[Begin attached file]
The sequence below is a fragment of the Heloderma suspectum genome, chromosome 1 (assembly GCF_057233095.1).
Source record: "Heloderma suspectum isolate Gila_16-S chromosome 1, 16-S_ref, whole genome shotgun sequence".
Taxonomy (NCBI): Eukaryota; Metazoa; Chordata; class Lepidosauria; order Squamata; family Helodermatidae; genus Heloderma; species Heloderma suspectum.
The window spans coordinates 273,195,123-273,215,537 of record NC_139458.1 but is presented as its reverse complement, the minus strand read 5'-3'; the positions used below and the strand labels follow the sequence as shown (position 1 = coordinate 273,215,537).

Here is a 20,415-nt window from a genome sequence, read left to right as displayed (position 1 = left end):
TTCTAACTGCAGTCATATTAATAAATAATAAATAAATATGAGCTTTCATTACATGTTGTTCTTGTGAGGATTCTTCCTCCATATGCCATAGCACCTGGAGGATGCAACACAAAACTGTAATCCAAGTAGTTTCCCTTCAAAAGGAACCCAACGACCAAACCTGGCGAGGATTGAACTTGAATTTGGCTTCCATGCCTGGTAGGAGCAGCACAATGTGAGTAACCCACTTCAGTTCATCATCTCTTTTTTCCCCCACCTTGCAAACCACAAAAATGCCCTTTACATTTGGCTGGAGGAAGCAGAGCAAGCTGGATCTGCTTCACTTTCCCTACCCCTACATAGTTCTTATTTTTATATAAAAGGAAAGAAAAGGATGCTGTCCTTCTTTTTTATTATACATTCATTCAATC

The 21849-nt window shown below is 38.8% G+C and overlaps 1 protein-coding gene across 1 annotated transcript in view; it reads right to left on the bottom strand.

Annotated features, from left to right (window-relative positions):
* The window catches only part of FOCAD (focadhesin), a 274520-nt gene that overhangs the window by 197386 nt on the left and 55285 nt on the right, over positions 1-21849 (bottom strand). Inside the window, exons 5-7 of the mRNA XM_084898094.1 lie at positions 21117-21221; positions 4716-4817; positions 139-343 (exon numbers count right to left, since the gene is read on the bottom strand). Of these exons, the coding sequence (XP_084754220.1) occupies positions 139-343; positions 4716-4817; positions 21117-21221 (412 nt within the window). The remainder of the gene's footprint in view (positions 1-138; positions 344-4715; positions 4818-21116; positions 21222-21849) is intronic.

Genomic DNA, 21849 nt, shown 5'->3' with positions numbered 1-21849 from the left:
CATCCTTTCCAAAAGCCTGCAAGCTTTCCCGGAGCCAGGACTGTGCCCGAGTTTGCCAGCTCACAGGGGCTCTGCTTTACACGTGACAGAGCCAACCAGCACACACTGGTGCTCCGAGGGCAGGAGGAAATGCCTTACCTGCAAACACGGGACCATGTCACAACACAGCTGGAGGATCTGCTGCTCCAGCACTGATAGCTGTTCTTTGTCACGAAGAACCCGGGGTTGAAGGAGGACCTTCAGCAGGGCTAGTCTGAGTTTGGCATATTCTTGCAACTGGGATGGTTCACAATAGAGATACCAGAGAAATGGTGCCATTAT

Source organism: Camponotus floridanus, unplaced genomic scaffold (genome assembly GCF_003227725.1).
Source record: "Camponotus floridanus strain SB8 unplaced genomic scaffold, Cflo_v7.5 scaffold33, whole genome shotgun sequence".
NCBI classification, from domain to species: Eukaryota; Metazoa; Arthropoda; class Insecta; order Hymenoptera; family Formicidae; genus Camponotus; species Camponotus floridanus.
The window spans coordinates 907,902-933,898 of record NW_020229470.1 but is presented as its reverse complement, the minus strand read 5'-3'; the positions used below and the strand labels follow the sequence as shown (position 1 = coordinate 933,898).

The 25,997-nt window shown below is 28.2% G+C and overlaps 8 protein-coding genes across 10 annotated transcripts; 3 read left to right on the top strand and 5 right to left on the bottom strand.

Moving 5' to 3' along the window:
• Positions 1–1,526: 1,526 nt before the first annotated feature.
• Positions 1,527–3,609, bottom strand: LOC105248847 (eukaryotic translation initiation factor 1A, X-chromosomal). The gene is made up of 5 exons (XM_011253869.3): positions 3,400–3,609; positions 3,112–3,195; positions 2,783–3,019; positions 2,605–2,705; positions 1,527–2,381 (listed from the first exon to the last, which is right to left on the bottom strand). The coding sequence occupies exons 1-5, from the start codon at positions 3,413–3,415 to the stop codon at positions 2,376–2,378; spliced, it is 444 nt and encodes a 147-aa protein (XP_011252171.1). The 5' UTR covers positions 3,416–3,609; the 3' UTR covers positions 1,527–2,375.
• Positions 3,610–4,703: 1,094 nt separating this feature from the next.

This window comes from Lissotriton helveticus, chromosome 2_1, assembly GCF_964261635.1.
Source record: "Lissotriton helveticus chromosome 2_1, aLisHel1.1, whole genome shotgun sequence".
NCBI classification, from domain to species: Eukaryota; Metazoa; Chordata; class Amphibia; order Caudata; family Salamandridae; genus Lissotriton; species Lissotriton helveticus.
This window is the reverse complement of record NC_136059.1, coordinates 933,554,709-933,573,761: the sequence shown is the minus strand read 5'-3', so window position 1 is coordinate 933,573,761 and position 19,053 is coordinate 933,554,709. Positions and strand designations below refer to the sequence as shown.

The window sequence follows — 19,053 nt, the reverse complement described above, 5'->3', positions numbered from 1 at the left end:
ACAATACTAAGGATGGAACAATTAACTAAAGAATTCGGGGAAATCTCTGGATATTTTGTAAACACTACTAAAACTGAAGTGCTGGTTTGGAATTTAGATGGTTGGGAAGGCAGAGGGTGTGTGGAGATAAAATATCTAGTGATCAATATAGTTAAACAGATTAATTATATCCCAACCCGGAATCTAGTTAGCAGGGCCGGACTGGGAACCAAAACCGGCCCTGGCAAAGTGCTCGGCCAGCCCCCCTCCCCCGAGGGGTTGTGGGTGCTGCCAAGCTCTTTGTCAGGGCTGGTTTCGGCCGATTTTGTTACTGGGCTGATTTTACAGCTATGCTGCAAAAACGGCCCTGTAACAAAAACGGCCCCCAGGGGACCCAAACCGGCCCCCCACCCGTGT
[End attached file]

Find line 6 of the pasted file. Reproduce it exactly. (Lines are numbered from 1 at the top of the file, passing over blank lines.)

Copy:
TTCTAACTGCAGTCATATTAATAAATAATAAATAAATATGAGCTTTCATTACATGTTGTTCTTGTGAGGATTCTTCCTCCATATGCCATAGCACCTGGAGGATGCAACACAAAACTGTAATCCAAGTAGTTTCCCTTCAAAAGGAACCCAACGACCAAACCTGGCGAGGATTGAACTTGAATTTGGCTTCCATGCCTGGTAGGAGCAGCACAATGTGAGTAACCCACTTCAGTTCATCATCTCTTTTTTCCCCCACCTTGCAAACCACAAAAATGCCCTTTACATTTGGCTGGAGGAAGCAGAGCAAGCTGGATCTGCTTCACTTTCCCTACCCCTACATAGTTCTTATTTTTATATAAAAGGAAAGAAAAGGATGCTGTCCTTCTTTTTTATTATACATTCATTCAATC